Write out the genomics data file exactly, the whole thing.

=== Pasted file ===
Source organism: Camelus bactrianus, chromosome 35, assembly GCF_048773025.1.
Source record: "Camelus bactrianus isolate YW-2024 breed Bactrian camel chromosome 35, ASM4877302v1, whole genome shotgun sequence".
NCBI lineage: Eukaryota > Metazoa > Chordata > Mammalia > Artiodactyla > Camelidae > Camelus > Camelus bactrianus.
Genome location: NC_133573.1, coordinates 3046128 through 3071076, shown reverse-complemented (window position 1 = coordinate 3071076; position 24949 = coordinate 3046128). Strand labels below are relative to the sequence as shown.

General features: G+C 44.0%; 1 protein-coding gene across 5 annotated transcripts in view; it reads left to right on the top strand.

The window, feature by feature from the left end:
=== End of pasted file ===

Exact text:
Source organism: Camelus bactrianus, chromosome 35, assembly GCF_048773025.1.
Source record: "Camelus bactrianus isolate YW-2024 breed Bactrian camel chromosome 35, ASM4877302v1, whole genome shotgun sequence".
NCBI lineage: Eukaryota > Metazoa > Chordata > Mammalia > Artiodactyla > Camelidae > Camelus > Camelus bactrianus.
Genome location: NC_133573.1, coordinates 3046128 through 3071076, shown reverse-complemented (window position 1 = coordinate 3071076; position 24949 = coordinate 3046128). Strand labels below are relative to the sequence as shown.

General features: G+C 44.0%; 1 protein-coding gene across 5 annotated transcripts in view; it reads left to right on the top strand.

The window, feature by feature from the left end: